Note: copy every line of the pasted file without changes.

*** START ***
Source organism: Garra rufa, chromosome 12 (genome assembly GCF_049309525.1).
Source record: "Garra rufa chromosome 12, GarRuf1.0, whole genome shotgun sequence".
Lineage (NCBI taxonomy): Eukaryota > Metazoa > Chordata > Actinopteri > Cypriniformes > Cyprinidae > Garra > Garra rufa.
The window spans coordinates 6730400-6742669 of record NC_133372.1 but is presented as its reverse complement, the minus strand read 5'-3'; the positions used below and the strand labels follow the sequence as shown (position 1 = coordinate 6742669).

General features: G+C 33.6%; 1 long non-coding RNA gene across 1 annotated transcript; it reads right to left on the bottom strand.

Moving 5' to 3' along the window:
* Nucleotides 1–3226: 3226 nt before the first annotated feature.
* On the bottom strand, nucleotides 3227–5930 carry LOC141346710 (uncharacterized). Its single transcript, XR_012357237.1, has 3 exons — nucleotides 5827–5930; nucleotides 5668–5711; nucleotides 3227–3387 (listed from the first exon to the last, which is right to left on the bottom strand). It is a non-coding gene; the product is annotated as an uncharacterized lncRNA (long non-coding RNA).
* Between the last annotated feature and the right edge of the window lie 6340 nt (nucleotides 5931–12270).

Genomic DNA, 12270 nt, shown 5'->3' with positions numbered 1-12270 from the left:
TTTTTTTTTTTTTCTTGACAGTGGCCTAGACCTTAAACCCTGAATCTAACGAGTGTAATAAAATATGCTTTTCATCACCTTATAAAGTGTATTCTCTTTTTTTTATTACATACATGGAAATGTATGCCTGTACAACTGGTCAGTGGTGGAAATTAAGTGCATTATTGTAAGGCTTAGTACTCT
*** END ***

Source organism: Garra rufa, chromosome 12 (genome assembly GCF_049309525.1).
Source record: "Garra rufa chromosome 12, GarRuf1.0, whole genome shotgun sequence".
Lineage (NCBI taxonomy): Eukaryota > Metazoa > Chordata > Actinopteri > Cypriniformes > Cyprinidae > Garra > Garra rufa.
The window spans coordinates 6730400-6742669 of record NC_133372.1 but is presented as its reverse complement, the minus strand read 5'-3'; the positions used below and the strand labels follow the sequence as shown (position 1 = coordinate 6742669).

General features: G+C 33.6%; 1 long non-coding RNA gene across 1 annotated transcript; it reads right to left on the bottom strand.

Moving 5' to 3' along the window:
* Nucleotides 1–3226: 3226 nt before the first annotated feature.
* On the bottom strand, nucleotides 3227–5930 carry LOC141346710 (uncharacterized). Its single transcript, XR_012357237.1, has 3 exons — nucleotides 5827–5930; nucleotides 5668–5711; nucleotides 3227–3387 (listed from the first exon to the last, which is right to left on the bottom strand). It is a non-coding gene; the product is annotated as an uncharacterized lncRNA (long non-coding RNA).
* Between the last annotated feature and the right edge of the window lie 6340 nt (nucleotides 5931–12270).

Genomic DNA, 12270 nt, shown 5'->3' with positions numbered 1-12270 from the left:
TTTTTTTTTTTTTCTTGACAGTGGCCTAGACCTTAAACCCTGAATCTAACGAGTGTAATAAAATATGCTTTTCATCACCTTATAAAGTGTATTCTCTTTTTTTTATTACATACATGGAAATGTATGCCTGTACAACTGGTCAGTGGTGGAAATTAAGTGCATTATTGTAAGGCTTAGTACTCT